A Take on the Classic Carrot Cake Frosting
We all have a go-to carrot cake recipe in our baking arsenal. Although there is a debate about including raisins, pineapple, nuts and coconut, one thing is certain – no cake is complete without a fluffy, rich frosting. This variation on a classic cream cheese frosting substitutes mascarpone, and Valrhona Dulcey chocolate (32%), giving it a delightfully butterscotch, caramel-y roundness.
Whipped Dulcey Ganache
Bloom 2 teaspoons powdered gelatin in cold water for 5 minutes. In a pot over low heat, melt 1 cup Dulcey 32% chocolate and ½ cup heavy cream. Take mixture off the heat and add gelatin. Place in refrigerator to cool.
Whip ½ cup cream and ½ cup mascarpone to a soft, thick consistency.
Fold the chocolate mixture into the cream and mascarpone mixture until fully incorporated. Spread ganache on cake as a thick frosting.
Why the Whipped Dulcey Ganache is Versatile
Try This: Simply omit the mascarpone and use 1 cup of cream to whip the ganache and use as a light mousse, a frosting on cakes, to top tarts or simply in a shortcrust pastry case for a quick dessert.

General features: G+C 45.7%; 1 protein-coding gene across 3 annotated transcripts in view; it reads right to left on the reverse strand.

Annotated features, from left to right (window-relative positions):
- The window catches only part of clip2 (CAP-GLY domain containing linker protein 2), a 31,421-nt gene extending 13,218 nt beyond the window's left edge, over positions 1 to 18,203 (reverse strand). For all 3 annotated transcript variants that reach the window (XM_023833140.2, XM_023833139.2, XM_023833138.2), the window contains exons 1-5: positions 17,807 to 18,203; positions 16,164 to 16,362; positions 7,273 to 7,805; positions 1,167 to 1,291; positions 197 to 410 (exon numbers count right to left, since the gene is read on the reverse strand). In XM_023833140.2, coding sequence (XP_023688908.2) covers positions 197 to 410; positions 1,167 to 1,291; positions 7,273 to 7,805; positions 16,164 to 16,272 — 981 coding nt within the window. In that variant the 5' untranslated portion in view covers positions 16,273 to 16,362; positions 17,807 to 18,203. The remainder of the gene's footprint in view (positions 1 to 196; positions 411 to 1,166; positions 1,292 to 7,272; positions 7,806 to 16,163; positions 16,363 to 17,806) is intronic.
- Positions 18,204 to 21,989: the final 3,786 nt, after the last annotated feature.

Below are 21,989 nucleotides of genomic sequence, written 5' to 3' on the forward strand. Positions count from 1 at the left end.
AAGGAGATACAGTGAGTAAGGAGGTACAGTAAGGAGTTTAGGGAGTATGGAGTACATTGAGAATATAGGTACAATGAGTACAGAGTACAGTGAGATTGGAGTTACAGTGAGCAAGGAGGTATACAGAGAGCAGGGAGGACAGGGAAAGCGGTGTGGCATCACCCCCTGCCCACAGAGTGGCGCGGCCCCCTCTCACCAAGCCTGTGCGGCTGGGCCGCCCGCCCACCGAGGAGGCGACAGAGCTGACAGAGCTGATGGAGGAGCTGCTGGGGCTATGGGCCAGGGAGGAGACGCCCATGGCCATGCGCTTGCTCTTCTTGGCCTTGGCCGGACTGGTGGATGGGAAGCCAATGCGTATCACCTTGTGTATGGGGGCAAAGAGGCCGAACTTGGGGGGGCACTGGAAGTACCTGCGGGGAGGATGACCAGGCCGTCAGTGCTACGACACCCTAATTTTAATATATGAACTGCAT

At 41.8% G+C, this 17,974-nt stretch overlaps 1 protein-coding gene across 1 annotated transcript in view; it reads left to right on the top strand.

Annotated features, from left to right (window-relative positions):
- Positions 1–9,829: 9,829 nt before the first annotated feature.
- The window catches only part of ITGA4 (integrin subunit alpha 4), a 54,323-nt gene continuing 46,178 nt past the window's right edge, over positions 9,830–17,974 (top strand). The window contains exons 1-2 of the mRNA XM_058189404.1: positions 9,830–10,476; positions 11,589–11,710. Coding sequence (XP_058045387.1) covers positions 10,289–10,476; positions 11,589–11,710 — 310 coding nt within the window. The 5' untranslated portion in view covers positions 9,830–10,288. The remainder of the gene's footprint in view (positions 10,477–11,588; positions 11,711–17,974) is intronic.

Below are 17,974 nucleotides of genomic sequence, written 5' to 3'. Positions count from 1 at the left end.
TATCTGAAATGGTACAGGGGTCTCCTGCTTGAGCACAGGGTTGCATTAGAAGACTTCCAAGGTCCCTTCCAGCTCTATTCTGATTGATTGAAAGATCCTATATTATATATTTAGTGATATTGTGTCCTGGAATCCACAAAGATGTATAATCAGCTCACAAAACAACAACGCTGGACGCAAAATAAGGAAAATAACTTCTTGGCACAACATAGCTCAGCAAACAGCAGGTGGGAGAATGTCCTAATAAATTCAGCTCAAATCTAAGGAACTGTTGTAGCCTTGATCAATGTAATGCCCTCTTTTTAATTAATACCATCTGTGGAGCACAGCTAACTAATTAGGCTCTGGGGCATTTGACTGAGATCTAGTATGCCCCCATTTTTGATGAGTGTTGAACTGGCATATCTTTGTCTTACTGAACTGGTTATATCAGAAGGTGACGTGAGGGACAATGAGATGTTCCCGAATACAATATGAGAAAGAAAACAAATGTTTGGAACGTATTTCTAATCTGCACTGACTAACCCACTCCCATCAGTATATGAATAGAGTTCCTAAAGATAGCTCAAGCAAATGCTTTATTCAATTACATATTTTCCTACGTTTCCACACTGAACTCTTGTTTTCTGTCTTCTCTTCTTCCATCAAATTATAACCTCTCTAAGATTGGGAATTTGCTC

Sweet Child of Mine
The pale ochre fèves, or chocolate discs, yield a velvety, sweet and subtle raw almond flavour, a far cry from an artificial extract taste that can be found in many old-school confectionary products. Valrhona Almond Inspiration was a collaborative process between Valrhona customers and an almond pressing specialist. The result is a versatile creation that can be used in coating, moulding, mousse as well as in ice cream. We loved it in our whipped dulcey ganache to give a nutty roundedness usually achieved by adding liqueur.
Petal Power: How to Pipe the Whipped Dulcey Ganache
This super impressive but ultra simple piping technique will take regular mini cakes, and cupcakes to another level. Begin with a piping bag filled with the whipped dulcey ganache fit with a Wilton #127D Giant Petal piping tip and pipe a small cone in the centre of your cake. Continue piping tightly spaced small semi circles around the cone. This will create a circular layer of ‘petals.’ Proceed until you’ve created several petal layers that gradually move toward the edge, until the desired effect is achieved.
This original article first appeared in the Summer 2023 issue of City Style and Living Magazine.
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